What Is Autocratic Leadership?

Team following an autocratic leader
Autocratic leadership can have benefits and downsides, depending the situation. PhotoAlto/Milena Boniek / Getty Images

Autocratic leadership, also known as authoritarian leadership, is a leadership style characterized by individual control over all decisions and little input from group members. Autocratic leaders typically make choices based on their ideas and judgments and rarely accept advice from followers. Autocratic leadership involves absolute, authoritarian control over a group.

Like other leadership styles, the autocratic style has both some benefits and some weaknesses.

Continue reading to learn more about some of the key characteristics of this style and the situations in which this style is the most effective.

Characteristics of Autocratic Leadership

Some of the primary characteristics of autocratic leadership include:

  • Little or no input from group members
  • Leaders make the decisions
  • Group leaders dictate all the work methods and processes
  • Group members are rarely trusted with decisions or important tasks

Benefits of Autocratic Leadership

Autocratic leadership can be beneficial in some instances, such as when decisions need to be made quickly without consulting with a large group of people. Some projects require strong leadership to get things accomplished quickly and efficiently. When the leader is the most knowledgeable person in the group, the autocratic style can lead to fast and effective decisions.

Have you ever worked with a group of students or co-workers on a project that got derailed by poor organization, a lack of leadership and an inability to set deadlines?

If so, the chances are that your grade or job performance suffered as a result. In such situations, a strong leader who utilizes an autocratic style can take charge of the group, assign tasks to different members and establish solid deadlines for projects to be finished.

In situations that are particularly stressful, such as during military conflicts, group members may prefer an autocratic style.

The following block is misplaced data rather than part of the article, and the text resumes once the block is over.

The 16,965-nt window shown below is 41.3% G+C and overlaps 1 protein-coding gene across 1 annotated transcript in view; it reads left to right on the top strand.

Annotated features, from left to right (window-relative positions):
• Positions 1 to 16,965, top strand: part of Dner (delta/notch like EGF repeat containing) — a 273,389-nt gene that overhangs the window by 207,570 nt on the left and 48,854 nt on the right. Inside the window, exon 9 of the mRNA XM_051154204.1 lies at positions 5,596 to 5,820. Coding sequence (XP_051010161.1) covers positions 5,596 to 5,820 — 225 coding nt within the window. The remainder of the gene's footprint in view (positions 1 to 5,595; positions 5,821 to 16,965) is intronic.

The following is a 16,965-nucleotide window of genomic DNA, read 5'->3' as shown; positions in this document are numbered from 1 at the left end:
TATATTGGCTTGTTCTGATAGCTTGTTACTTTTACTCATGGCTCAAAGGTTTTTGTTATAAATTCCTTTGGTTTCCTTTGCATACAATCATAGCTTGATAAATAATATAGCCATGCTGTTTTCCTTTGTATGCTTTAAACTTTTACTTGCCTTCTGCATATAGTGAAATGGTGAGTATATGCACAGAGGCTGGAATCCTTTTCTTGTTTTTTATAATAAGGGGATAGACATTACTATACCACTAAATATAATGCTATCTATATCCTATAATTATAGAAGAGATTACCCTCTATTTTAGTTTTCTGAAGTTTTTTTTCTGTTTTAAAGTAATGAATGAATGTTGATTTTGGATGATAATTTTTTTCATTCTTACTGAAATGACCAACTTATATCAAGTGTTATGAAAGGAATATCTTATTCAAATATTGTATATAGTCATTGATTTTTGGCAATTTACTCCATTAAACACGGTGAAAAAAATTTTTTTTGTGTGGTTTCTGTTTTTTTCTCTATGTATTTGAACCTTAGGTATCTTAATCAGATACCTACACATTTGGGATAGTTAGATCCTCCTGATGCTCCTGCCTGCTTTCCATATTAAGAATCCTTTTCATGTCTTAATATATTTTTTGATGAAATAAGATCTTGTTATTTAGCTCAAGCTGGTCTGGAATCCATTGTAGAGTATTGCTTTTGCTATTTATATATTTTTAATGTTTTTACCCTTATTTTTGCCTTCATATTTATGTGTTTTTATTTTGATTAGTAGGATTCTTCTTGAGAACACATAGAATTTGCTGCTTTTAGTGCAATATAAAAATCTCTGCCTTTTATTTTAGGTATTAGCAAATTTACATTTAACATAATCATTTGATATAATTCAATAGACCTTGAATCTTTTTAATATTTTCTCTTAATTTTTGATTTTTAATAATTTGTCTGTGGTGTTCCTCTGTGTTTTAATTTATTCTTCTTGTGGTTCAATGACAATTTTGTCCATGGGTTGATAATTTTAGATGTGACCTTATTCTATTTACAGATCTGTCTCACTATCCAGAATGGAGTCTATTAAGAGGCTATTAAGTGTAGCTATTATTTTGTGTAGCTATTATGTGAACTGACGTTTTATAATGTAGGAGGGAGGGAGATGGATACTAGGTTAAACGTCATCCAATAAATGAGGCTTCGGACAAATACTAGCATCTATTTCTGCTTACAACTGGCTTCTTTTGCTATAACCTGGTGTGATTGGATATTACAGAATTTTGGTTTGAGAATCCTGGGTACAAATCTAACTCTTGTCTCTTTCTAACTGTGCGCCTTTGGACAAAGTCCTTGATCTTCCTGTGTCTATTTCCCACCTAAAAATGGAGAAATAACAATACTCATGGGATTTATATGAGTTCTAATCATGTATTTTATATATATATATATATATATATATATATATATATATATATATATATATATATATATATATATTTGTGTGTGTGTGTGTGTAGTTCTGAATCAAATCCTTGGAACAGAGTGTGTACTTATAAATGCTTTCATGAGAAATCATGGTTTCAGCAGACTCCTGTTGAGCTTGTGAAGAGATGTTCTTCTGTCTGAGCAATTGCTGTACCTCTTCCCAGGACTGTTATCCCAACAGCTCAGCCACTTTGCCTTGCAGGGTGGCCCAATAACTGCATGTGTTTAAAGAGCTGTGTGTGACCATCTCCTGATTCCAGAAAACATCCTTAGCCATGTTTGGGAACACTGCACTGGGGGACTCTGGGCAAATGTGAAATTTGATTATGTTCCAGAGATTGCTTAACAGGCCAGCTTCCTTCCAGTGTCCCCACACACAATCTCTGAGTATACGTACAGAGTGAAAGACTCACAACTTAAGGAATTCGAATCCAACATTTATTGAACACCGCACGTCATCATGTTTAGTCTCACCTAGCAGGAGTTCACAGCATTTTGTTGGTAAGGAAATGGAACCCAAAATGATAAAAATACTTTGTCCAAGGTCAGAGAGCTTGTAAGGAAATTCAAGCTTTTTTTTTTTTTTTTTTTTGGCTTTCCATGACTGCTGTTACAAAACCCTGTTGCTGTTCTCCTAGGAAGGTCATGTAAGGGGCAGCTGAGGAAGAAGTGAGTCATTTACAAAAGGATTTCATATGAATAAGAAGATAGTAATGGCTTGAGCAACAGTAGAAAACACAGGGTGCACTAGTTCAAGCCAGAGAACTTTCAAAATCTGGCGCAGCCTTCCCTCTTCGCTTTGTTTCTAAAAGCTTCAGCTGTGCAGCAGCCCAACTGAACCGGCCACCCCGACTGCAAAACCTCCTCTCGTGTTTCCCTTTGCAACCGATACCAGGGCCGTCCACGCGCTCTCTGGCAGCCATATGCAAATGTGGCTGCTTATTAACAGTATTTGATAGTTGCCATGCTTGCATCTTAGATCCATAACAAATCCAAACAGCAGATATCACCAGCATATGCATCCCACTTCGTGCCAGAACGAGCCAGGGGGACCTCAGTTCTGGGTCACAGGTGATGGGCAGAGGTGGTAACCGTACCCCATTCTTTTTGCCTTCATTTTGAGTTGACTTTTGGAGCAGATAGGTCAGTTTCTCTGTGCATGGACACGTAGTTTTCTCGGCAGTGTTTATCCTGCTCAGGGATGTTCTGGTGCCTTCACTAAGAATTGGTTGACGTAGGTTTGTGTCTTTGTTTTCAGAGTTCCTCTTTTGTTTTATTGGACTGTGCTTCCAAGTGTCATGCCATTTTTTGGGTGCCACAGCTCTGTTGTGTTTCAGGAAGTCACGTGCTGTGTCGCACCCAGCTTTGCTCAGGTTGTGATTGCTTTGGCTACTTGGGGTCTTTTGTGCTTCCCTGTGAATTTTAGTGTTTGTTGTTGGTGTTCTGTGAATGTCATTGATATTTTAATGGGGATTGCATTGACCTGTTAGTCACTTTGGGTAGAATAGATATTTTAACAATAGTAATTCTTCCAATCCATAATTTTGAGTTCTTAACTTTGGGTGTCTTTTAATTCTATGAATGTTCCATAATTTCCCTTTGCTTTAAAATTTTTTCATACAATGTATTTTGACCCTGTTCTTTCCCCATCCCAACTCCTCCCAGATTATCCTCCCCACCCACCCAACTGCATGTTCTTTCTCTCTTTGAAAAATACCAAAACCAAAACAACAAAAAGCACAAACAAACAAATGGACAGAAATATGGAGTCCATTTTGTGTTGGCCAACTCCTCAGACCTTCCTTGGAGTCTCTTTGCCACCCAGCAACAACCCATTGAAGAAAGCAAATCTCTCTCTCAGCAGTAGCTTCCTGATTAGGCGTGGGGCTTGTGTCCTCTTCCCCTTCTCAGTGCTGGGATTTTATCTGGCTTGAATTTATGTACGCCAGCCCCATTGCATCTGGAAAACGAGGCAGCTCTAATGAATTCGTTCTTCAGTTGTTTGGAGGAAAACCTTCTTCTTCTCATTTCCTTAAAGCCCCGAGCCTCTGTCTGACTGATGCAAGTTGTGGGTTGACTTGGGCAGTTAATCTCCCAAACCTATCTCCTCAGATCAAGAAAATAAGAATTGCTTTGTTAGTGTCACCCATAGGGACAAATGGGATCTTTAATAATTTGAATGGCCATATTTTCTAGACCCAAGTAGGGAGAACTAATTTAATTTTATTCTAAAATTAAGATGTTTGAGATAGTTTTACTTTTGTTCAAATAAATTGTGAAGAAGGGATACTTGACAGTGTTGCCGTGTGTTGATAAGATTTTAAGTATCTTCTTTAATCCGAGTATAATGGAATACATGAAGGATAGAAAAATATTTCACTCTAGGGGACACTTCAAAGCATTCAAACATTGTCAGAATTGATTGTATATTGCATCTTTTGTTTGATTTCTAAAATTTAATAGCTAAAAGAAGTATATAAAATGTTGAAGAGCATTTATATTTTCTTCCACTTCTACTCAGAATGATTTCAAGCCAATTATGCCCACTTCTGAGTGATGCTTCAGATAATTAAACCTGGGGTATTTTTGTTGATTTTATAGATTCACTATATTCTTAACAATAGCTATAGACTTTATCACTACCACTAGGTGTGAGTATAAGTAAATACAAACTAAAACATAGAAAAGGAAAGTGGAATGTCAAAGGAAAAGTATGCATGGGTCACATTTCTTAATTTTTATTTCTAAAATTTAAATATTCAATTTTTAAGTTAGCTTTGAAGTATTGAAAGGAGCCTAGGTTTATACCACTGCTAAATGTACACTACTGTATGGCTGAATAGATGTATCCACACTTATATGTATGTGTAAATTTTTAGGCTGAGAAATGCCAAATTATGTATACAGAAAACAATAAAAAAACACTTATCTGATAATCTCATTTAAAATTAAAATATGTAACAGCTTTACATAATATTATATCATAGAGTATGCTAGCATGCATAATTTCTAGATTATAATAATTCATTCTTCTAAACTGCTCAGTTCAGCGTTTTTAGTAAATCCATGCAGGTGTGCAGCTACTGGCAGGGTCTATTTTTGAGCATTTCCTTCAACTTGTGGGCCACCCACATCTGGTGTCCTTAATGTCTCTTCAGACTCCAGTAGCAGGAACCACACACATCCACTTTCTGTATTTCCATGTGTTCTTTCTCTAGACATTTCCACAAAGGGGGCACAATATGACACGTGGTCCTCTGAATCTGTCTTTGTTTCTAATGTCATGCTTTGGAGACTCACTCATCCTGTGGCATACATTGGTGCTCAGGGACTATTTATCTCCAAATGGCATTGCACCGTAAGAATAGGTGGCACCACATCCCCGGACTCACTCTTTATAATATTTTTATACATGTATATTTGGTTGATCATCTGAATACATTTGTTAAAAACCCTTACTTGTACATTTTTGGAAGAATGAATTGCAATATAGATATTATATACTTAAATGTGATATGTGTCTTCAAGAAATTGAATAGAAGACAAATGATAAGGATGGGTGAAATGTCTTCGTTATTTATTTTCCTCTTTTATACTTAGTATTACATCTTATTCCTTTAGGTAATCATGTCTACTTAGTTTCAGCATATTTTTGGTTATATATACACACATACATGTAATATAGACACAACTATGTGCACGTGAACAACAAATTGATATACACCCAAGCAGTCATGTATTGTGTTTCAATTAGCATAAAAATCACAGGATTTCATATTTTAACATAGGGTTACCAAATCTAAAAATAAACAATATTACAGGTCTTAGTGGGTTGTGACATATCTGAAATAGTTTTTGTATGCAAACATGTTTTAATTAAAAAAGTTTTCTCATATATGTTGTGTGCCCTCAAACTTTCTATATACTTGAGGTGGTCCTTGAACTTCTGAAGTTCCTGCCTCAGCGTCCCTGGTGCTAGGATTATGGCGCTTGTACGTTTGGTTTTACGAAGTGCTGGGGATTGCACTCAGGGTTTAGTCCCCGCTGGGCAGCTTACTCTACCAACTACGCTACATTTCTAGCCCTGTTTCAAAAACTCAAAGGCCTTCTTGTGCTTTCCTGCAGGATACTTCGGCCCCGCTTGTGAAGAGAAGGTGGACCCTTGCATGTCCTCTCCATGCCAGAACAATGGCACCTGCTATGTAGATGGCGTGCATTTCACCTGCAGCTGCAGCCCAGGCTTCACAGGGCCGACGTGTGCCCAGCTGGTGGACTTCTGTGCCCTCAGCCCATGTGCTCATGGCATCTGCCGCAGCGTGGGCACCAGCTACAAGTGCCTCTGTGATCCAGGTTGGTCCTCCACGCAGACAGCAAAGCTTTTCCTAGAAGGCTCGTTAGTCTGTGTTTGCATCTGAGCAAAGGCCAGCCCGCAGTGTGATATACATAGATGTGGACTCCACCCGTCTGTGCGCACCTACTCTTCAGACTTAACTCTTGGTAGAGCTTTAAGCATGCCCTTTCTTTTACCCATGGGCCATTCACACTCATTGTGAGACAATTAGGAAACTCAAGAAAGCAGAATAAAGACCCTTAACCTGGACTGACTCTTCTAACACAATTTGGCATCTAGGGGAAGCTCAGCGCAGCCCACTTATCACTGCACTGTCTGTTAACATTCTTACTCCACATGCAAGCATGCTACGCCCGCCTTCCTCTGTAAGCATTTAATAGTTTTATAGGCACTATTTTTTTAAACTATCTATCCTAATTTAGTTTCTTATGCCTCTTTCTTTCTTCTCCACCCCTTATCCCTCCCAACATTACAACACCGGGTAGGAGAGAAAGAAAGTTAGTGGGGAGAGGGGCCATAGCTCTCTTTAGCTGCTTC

It allows members of the group to focus on performing specific tasks without worrying about making complex decisions. This also allows group members to become highly skilled at performing certain duties, which is ultimately beneficial to the success of the entire group.

Downsides of Autocratic Leadership

While autocratic leadership can be beneficial at times, there are also many instances where this leadership style can be problematic. People who abuse an autocratic leadership style are often viewed as bossy, controlling and dictatorial, which can lead to resentment among group members.

Because autocratic leaders make decisions without consulting the group, people in the group may dislike that they are unable to contribute ideas. Researchers have also found that autocratic leadership often results in a lack of creative solutions to problems, which can ultimately hurt the group from performing. Autocratic leaders tend to overlook the knowledge and expertise that group members might bring to the situation.

Failing to consult with other team members in such situations hurts the overall success of the group.

Autocratic leadership can also impair the morale of the group in some cases. People tend to feel happier and perform better when they feel like they are making contributions to the future of the group. Since autocratic leaders typically do not allow input from team members, followers start to feel dissatisfied and stifled.

While autocratic leadership does have some potential pitfalls, leaders can learn to use elements of this style wisely. For example, an autocratic style can be used effectively in situations where the leader is the most knowledgeable member of the group or has access to information that other members of the group do not. Instead of wasting valuable time consulting with less knowledgeable team members, the expert leader can quickly make decisions that are in the best interest of the group.

Autocratic leadership is often most effective when it is used for specific situations. Balancing this style with other approaches including democratic or transformational styles can often lead to better group performance.

References
Lewin,
K., Liippit, R. and White, R.K. (1939). Patterns of aggressive behavior in experimentally created social climates. Journal of Social Psychology, 10, 271-301.

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